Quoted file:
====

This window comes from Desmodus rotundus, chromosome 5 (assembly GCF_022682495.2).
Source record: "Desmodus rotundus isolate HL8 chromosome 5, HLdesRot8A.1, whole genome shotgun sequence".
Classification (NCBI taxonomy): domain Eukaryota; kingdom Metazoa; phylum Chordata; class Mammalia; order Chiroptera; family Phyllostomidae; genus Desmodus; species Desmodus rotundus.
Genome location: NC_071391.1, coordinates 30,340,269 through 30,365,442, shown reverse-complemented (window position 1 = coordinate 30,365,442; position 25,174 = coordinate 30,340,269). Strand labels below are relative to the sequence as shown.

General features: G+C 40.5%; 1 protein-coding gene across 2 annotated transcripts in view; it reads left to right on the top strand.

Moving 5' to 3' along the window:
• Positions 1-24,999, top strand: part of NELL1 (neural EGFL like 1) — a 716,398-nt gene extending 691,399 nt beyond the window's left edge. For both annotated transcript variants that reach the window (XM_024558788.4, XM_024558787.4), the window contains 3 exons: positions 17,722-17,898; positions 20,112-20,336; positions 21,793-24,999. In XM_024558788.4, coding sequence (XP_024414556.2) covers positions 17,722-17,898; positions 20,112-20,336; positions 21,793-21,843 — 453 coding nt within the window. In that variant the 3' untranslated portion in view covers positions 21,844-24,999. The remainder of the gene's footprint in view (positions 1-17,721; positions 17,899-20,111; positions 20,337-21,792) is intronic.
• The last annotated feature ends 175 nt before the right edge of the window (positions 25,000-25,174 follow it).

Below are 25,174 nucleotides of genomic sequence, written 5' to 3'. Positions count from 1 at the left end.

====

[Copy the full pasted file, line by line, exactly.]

This window comes from Desmodus rotundus, chromosome 5 (assembly GCF_022682495.2).
Source record: "Desmodus rotundus isolate HL8 chromosome 5, HLdesRot8A.1, whole genome shotgun sequence".
Classification (NCBI taxonomy): domain Eukaryota; kingdom Metazoa; phylum Chordata; class Mammalia; order Chiroptera; family Phyllostomidae; genus Desmodus; species Desmodus rotundus.
Genome location: NC_071391.1, coordinates 30,340,269 through 30,365,442, shown reverse-complemented (window position 1 = coordinate 30,365,442; position 25,174 = coordinate 30,340,269). Strand labels below are relative to the sequence as shown.

General features: G+C 40.5%; 1 protein-coding gene across 2 annotated transcripts in view; it reads left to right on the top strand.

Moving 5' to 3' along the window:
• Positions 1-24,999, top strand: part of NELL1 (neural EGFL like 1) — a 716,398-nt gene extending 691,399 nt beyond the window's left edge. For both annotated transcript variants that reach the window (XM_024558788.4, XM_024558787.4), the window contains 3 exons: positions 17,722-17,898; positions 20,112-20,336; positions 21,793-24,999. In XM_024558788.4, coding sequence (XP_024414556.2) covers positions 17,722-17,898; positions 20,112-20,336; positions 21,793-21,843 — 453 coding nt within the window. In that variant the 3' untranslated portion in view covers positions 21,844-24,999. The remainder of the gene's footprint in view (positions 1-17,721; positions 17,899-20,111; positions 20,337-21,792) is intronic.
• The last annotated feature ends 175 nt before the right edge of the window (positions 25,000-25,174 follow it).

Below are 25,174 nucleotides of genomic sequence, written 5' to 3'. Positions count from 1 at the left end.